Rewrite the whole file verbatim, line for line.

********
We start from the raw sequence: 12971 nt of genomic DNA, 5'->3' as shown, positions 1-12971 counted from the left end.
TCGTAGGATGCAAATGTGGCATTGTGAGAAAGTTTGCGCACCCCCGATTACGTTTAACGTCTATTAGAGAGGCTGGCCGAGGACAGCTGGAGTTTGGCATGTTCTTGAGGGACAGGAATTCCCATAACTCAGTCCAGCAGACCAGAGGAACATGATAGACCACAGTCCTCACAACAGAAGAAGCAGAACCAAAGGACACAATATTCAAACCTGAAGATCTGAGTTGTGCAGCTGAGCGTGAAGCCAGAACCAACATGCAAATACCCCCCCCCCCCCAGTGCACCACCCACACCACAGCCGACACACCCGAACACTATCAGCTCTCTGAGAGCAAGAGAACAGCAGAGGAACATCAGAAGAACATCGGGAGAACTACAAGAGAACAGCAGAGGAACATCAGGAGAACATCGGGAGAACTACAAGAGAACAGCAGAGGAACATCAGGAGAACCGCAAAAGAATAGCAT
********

We start from the raw sequence: 12971 nt of genomic DNA, 5'->3' as shown, positions 1-12971 counted from the left end.
TCGTAGGATGCAAATGTGGCATTGTGAGAAAGTTTGCGCACCCCCGATTACGTTTAACGTCTATTAGAGAGGCTGGCCGAGGACAGCTGGAGTTTGGCATGTTCTTGAGGGACAGGAATTCCCATAACTCAGTCCAGCAGACCAGAGGAACATGATAGACCACAGTCCTCACAACAGAAGAAGCAGAACCAAAGGACACAATATTCAAACCTGAAGATCTGAGTTGTGCAGCTGAGCGTGAAGCCAGAACCAACATGCAAATACCCCCCCCCCCCCAGTGCACCACCCACACCACAGCCGACACACCCGAACACTATCAGCTCTCTGAGAGCAAGAGAACAGCAGAGGAACATCAGAAGAACATCGGGAGAACTACAAGAGAACAGCAGAGGAACATCAGGAGAACATCGGGAGAACTACAAGAGAACAGCAGAGGAACATCAGGAGAACCGCAAAAGAATAGCAT